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Value over activity – putting value at the heart of healthcare delivery

Value over activity – putting value at the heart of care delivery

In recent years, payment for care services in the US has shifted from a focus on quantity to quality, with the aim of making services more efficient and holding healthcare organisations accountable for the standard of care they provide. Medicare and Medicaid have begun introducing a new financial reimbursement system that sees organisations moving from activity-based pricing to value-based remuneration, paying providers based on patient outcomes and costs. In an article for the Journal of the American Medical Association, R. Scott Braithwaite highlights the need focus on outcome measures rather than process measures.

Value-based care models promote improvement by monitoring measures such as hospital readmission’s and population health. Using patient outcomes to quantify value has its complications, however, as outcomes are often influenced by factors outside of clinicians’ control and therefore are not accurately representing the quality of processes. This new payment system has, therefore, intensified the need for risk-adjustment tools in order for providers to understand and mitigate these factors.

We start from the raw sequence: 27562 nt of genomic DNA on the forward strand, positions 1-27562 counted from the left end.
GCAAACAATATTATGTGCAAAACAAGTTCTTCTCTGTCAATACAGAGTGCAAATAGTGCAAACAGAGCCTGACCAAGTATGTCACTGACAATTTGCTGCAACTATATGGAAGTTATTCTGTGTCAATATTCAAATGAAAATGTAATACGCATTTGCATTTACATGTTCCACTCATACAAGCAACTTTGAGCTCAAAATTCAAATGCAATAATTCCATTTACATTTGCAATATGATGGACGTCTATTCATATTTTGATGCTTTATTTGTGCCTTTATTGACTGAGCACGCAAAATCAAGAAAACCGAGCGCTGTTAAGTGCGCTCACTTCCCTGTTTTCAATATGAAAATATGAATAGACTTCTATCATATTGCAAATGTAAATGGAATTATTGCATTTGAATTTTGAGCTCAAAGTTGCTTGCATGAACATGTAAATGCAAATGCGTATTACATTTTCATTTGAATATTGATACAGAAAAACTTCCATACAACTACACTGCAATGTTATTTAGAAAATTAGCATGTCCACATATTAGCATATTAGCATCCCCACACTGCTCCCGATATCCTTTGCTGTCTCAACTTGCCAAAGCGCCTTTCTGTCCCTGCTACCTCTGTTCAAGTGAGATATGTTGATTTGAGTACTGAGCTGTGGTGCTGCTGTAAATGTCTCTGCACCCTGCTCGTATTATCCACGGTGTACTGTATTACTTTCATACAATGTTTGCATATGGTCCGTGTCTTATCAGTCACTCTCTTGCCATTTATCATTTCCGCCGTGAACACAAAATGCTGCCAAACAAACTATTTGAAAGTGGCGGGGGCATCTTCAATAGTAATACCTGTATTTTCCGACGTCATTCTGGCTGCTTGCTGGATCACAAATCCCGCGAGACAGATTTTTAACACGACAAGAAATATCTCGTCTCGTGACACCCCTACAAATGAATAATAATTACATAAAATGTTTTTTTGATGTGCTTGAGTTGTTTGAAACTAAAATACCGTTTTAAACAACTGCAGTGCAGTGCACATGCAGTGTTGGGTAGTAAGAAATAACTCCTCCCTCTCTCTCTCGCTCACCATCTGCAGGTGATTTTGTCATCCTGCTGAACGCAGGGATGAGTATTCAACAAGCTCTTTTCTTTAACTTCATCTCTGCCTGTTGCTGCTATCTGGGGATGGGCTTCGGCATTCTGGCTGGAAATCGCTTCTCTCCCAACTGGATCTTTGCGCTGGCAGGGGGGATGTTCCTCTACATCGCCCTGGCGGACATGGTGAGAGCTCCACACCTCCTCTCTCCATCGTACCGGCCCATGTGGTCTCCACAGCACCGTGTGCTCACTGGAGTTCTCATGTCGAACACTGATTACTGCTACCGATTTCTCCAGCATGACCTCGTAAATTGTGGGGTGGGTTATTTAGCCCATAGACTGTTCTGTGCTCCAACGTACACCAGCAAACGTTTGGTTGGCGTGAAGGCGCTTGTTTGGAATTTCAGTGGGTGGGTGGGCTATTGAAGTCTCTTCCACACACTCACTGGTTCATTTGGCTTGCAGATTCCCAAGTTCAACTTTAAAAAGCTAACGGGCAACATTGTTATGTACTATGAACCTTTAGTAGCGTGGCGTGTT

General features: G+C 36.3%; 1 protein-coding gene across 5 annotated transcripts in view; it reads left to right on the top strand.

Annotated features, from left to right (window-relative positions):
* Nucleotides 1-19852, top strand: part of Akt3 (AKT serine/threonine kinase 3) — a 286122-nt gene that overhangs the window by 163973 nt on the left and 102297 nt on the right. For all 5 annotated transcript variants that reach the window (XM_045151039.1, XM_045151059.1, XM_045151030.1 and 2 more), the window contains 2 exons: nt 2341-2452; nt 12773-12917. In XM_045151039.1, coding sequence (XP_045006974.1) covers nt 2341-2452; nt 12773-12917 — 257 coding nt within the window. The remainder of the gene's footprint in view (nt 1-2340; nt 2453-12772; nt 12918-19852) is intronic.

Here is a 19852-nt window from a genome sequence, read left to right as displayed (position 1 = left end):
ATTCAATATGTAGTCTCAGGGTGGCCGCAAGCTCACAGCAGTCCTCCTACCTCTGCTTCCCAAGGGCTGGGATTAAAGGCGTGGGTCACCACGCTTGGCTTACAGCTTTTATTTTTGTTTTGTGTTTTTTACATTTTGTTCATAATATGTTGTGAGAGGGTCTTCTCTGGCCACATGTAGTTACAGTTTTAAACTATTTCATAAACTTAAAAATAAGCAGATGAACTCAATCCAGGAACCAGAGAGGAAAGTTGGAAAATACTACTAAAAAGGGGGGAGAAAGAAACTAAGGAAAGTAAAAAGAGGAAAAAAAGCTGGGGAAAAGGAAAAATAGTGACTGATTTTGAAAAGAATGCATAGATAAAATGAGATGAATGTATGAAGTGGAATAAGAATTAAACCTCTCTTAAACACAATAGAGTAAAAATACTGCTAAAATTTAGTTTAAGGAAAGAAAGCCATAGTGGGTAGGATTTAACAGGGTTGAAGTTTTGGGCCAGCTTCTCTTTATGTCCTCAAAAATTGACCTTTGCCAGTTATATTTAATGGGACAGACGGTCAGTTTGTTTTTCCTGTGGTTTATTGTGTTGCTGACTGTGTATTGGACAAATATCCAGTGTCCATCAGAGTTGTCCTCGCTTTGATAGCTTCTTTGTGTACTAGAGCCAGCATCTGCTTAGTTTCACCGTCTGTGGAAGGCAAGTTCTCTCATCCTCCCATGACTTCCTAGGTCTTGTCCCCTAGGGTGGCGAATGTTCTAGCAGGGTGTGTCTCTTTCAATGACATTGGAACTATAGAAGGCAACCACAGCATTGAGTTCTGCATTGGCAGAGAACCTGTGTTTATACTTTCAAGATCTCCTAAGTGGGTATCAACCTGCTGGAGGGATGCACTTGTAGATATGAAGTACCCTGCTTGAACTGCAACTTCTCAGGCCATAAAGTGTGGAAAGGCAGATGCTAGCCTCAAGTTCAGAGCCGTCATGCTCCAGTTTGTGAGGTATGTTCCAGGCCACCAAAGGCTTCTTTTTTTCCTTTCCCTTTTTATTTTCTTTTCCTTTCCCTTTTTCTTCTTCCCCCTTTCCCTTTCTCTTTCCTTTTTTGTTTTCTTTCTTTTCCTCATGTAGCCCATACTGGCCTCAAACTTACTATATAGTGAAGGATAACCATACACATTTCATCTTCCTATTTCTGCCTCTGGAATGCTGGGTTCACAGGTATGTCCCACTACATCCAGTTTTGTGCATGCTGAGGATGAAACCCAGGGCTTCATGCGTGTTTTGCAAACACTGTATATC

These models have also put data at the centre of healthcare. US healthcare organisations have invested heavily in electronic health record (EHR) systems, but these are not designed to record patient outcomes in all their complexity, instead tailored to billing for payment. According to a 2018 survey of US physicians carried out by Deloitte, they perceive themselves as passive participants in EHR optimisation efforts and, at worst, they feel ignored. As a result of EHR systems not being aligned with the move towards value-based care, this has introduced the need for third party information systems that have the capability to measure quality.

While the NHS structure for renumeration differs from US healthcare organisations, many NHS trusts are implementing US EHR systems and the NHS is increasingly looking at improving the value of the services it provides. It seems, therefore, only a matter of time before we move towards an outcome-based commissioning system for UK healthcare, too. With a need to reduce costs, improving efficiency is high on the agenda and a payment system based on value rather than activity would support this priority.

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